The real celebrant of the eucharistic Mystery is Christ: He who celebrated the Divine Eucharist 'at the Last Supper is the same One who now also performs these Mysteries. We priests are in the position of servants. The One who sanctifies and changes [the Holy Gifts] is Christ.' The celebrant is the instrument of the Holy Spirit; he stands in the place of Christ.

Notice that Hieromonk Gregorios does not say that the celebrant stands "in place of Christ," but rather "in the place of Christ." Christ is not absent - but present - in the Liturgy; that presence being actualized and realized in and through the sacramental priesthood of the Church.

At the beginning of the Divine Liturgy we come together and "constitute" the Church as the Body of Christ. We call this the synaxis or the assembly of the faithful. This is a call to unity, and the demonstration of that unity that is peculiar to the Church as the Body of Christ. Hieromonk Gregorios continues on this theme:

The Divine Liturgy is precisely this synaxis, this 'gathering together' of the entire cosmos and its journey towards the Kingdom of God. The Fathers call the gathering of the faithful at the Divine Liturgy a con-course (syn-odos) because all the faithful and the Lord journey on a course together towards the Jerusalem on high. This synaxis shows that the raison d'etre of the Church is the unity of the faithful. 'The Church came into being ... so that we might be united. And this is demonstrated by our concourse.' St. John marvels: 'What paradise is there like our concourse?' And he exhorts us: 'Let none of those who eat the holy Passover [of the Eucharist] pay any attention to Egypt [the vanity of this world], but rather to heaven, to the Jerusalem which is above.' (p. 21)

The synaxis begins with the opening doxology: 'Blessed is the Kingdom of the Father, and of the Son, and of the Holy Spirit, now and ever, and unto the ages of ages.' The choir and/or congregation seals this solemn doxology with Amen.

As Hieromonk Gregorios comments on this beginning:

By His Incarnation Christ opened the door of the Kingdom, and by means of the Divine Liturgy we go through that door. In the Divine Liturgy, we have a foretaste of the good things of the Kingdom, for the Divine Liturgy is the Banquet of the Kingdom.

But Hieromonk Gregorios reveals even further insights into the Liturgy by showing us how the Kingdom and the Cross are so closely united. In fact, he writes that "The Cross is the symbol of the Kingdom," and explains that close connection in the following commentary in which he incorporates some of St. John's vivid remarks about Christ as 'King:'

As the priest blesses the Kingdom of God, he makes the sign of the cross over the Holy Table with the Gospel Book. The first words of the Divine Liturgy are a doxology, and the first act is the making of the sign of the cross. The Divine Liturgy is the Kingdom of God, and it is through the Cross that we are able to reach the Kingdom.

The Cross is the proof that Christ is the only true King. The thief who was crucified on Christ's right speaks theology from the height of the Cross: 'The Cross is the symbol of the Kingdom. I call Christ 'King' precisely because I see Him crucified. For it is the mark of a king to die for the sake of his subjects. As Christ said, The Good Shepherd gives up his life for His sheep [John 10:11]; hence the good king sacrifices his life for his subjects. He sacrificed His life, and that is why I call Him 'King': Remember me, Lord, in your Kingdom [Luke 23:42].'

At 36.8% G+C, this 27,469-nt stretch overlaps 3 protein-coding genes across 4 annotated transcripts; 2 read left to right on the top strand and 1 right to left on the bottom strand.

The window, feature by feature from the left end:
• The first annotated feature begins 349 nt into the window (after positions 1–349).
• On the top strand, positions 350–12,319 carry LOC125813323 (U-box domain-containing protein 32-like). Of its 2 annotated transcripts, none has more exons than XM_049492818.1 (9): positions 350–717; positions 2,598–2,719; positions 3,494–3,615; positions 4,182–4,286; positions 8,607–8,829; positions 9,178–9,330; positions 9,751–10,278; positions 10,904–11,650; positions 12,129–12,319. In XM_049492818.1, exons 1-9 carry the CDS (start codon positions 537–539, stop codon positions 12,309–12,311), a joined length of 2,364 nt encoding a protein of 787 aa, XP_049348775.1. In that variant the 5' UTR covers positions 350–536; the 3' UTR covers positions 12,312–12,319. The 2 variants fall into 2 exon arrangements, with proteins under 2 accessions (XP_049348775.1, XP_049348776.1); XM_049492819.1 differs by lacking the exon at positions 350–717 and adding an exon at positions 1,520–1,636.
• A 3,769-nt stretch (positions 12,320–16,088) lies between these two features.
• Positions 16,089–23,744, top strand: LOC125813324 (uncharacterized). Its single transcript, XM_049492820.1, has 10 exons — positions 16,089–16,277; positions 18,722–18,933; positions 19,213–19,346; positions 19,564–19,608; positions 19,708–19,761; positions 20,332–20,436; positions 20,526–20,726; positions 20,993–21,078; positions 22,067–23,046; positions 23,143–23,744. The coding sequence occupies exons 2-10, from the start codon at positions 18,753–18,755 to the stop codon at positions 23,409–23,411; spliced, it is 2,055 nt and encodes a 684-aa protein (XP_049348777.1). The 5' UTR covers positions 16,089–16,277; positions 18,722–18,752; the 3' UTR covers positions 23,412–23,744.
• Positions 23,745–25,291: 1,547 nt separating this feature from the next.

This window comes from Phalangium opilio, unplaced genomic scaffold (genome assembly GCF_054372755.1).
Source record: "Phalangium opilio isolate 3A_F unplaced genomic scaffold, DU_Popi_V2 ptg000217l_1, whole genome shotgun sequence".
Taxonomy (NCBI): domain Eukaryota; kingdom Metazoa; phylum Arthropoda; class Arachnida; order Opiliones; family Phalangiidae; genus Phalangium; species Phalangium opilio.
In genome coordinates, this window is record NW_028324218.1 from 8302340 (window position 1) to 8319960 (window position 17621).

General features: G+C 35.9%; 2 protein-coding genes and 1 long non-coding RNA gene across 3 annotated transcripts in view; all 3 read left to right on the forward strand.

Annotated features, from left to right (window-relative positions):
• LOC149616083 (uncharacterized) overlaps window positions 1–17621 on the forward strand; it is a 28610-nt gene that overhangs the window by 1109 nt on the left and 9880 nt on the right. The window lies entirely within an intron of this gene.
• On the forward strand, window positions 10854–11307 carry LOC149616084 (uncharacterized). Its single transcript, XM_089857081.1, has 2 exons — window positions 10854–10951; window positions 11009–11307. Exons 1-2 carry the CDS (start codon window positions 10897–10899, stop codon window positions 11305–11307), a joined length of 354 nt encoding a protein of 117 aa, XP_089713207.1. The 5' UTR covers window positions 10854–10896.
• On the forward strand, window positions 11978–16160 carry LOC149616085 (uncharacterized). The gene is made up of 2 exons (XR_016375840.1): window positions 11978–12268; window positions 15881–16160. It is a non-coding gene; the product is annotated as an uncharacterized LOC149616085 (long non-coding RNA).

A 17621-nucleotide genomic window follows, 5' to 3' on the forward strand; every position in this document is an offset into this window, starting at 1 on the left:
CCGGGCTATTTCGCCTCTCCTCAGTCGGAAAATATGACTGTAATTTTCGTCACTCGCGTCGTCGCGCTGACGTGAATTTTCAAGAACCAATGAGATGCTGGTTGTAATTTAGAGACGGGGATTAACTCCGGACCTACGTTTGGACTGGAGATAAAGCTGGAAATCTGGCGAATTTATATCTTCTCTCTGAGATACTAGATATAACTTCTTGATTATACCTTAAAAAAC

The Cross is the road, the door and the herald of the Kingdom of God. (p. 107-109)

This is a very rich book that yields insight after insight into the inexhaustible glory of the Divine Liturgy. I hope to share more with you as we continue our own liturgical experience from within the grace-filled life of the Church.

Fr. Steven

On Frequent Communion

Dear Parish Faithful,

Last Sunday's homily dealt with the theme of frequent Communion. Here is a forceful argument in favor by Archbishop Lazar. He makes the point for regular Communion based on the Church Fathers - especially St. John Chrysostom - and the canons of the various church councils.

Fr. Steven


Synaxis Press Tracts, Nr. 3:
(Canadian Centre for Patristic and Biblical Studies)

Archbishop Lazar Puhalo

If we search the canons which the Holy Spirit has given us through the Holy Church, and the teachings of our Holy and Godbearing fathers, then we will find that with one accord and as if with a single voice, they direct us to partake of the Holy Mystery not merely frequently, but constantly.

The practice of infrequent Communion, whatever its precise origin, became concrete in some of the local churches as a result of Latin influence (primarily, of course, through the Uniate occupation of Western Russia and the Ukraine - prior to this century, Latins were deprived of frequent communion and were taught to commune only four times a year).

Many of the legalistic arguments of the Latins have been employed by some of our own people in trying to maintain the non-Orthodox practice of infrequent Communion. No one, however, has been able to justify it by Orthodox Christian means. "0, the power of custom and prejudice, " laments St John Chrysostom.

The canons of God's Church answer our question in this manner:

The Holy Apostles have decreed that, "All those faithful who enter and listen to the Scripture, but do not remain for prayer and [partaking of] the Holy Mysteries must be excommunicated. ... " (c.9 of the Apostles).

According to the explication of the canon in the Rudder, this means that all who are not penitents and who thus remain for the prayers, not departing when the proclamation "Depart!" is heard, must without fail receive Holy Communion. Our Holy and Godbearing fathers gathered in the Holy Spirit at Antioch directed us: